Former Kyrgyz Customs Official Matraimov's Brother To Face Trial Soon

(Left to right) The Matraimov brothers: Raimbek, Ruslan, Tilek, and Islambek
(Left to right) The Matraimov brothers: Raimbek, Ruslan, Tilek, and Islambek

OSH, Kyrgyzstan -- The Osh regional court in Kyrgyzstan's south told RFE/RL on May 27 that it had registered a criminal case against Tilek Matraimov, a brother of Raimbek Matraimov, the former deputy chief of Kyrgyzstan’s Customs Service who was at the center of a high-profile corruption scandal involving the funneling of close to $1 billion out of the country.

Tilek Matraimov, the ex-governor of the Kara-Suu district, was charged with abuse of office, his lawyer Mamat Shaiev said.

Tilek Matraimov and his brothers -- Raimbek, Ruslan, and Islambek -- were extradited to Kyrgyzstan in March from Azerbaijan, where they were in hiding.

Raimbek Matraimov, the most notorious of the brothers, was charged with money laundering and the abduction and illegal incarceration of unnamed individuals as part of the 2020-21 corruption scandal.

In February 2021, a Bishkek court ordered pretrial custody for Matraimov in connection with the corruption charges. He received a mitigated sentence that involved fines amounting to just a few thousand dollars but no jail time.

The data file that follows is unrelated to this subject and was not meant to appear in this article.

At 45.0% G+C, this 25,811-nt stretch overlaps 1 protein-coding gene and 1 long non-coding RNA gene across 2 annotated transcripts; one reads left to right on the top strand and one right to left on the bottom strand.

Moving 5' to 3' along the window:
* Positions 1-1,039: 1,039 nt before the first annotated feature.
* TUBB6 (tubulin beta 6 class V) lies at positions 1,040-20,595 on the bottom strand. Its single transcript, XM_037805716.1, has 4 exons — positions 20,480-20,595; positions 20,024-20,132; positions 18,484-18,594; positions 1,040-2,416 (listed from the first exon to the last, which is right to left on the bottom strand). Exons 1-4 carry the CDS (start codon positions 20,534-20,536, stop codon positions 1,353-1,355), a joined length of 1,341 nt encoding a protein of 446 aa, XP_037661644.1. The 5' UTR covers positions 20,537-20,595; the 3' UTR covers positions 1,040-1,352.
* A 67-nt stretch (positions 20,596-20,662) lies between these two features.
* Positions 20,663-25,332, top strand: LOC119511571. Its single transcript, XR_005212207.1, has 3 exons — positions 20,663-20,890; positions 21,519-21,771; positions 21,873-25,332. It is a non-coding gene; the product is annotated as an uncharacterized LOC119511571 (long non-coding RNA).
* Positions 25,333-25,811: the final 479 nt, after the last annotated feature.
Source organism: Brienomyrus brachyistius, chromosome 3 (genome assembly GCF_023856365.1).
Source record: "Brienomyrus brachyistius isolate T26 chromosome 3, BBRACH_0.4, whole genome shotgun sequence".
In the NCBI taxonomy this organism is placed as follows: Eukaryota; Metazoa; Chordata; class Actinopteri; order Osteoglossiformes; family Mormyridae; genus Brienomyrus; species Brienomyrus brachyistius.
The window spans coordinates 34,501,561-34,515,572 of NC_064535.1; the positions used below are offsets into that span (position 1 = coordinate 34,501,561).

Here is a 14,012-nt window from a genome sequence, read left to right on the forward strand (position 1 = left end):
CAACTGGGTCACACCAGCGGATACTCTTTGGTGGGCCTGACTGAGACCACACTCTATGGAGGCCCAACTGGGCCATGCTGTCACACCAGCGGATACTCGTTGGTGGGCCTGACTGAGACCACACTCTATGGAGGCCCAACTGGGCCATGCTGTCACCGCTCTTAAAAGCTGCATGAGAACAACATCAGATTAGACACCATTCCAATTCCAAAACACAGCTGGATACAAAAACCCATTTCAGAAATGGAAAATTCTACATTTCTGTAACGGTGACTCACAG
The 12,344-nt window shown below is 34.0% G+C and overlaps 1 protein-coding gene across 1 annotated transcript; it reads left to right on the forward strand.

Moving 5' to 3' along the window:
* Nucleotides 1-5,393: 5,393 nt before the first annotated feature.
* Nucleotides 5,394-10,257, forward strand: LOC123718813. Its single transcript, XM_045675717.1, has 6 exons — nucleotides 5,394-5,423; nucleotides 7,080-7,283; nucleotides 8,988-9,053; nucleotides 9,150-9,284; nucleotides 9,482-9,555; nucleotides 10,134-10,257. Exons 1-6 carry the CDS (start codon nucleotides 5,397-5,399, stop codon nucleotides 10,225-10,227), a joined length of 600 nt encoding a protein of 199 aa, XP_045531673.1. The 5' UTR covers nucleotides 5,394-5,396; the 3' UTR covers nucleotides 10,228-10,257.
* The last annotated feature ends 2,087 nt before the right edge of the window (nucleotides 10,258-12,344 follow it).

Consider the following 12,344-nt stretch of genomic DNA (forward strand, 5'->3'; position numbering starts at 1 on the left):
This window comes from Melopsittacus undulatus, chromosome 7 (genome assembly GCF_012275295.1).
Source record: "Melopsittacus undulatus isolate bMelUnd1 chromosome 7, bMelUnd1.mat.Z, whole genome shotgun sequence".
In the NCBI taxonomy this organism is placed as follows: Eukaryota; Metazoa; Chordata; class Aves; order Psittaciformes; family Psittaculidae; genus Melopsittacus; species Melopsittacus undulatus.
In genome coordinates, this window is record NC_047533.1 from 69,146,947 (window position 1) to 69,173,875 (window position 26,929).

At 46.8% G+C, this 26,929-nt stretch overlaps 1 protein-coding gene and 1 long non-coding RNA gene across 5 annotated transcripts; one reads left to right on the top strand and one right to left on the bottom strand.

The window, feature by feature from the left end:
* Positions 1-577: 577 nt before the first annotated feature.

The court justified the move by saying that Matraimov had paid back around $24 million that disappeared through corruption schemes that he oversaw.

In November last year, the chairman of the state security service, Kamchybek Tashiev, accused Matraimov and crime boss Kamchy Kolbaev (aka Kamchybek Asanbek), who was added by Washington to a list of major global drug-trafficking suspects in 2011, of "forming a mafia in Kyrgyzstan."

Matraimov left Kyrgyzstan in October after Kolbaev was killed in a special security operation in Bishkek. In January, the Kyrgyz Interior Ministry said Matraimov was added to the wanted list of Kyrgyzstan's State Committee for National Security.

In 2019, an investigation by RFE/RL, the Organized Crime and Corruption Reporting Project, and Kloop implicated Matraimov in a corruption scheme involving the transfer of hundreds of millions of dollars out of Kyrgyzstan.

Also in March, a court in neighboring Uzbekistan sentenced late Kolbaev's close associate, influential Uzbek crime boss Salim Abduvaliev, to six years in prison on charges of illegal possession and transportation of arms and explosives.

Abduvaliev is believed to have ties with top Uzbek officials and leaders of the so-called Brothers' Circle, a Eurasian drug-trafficking network that included Kolbaev.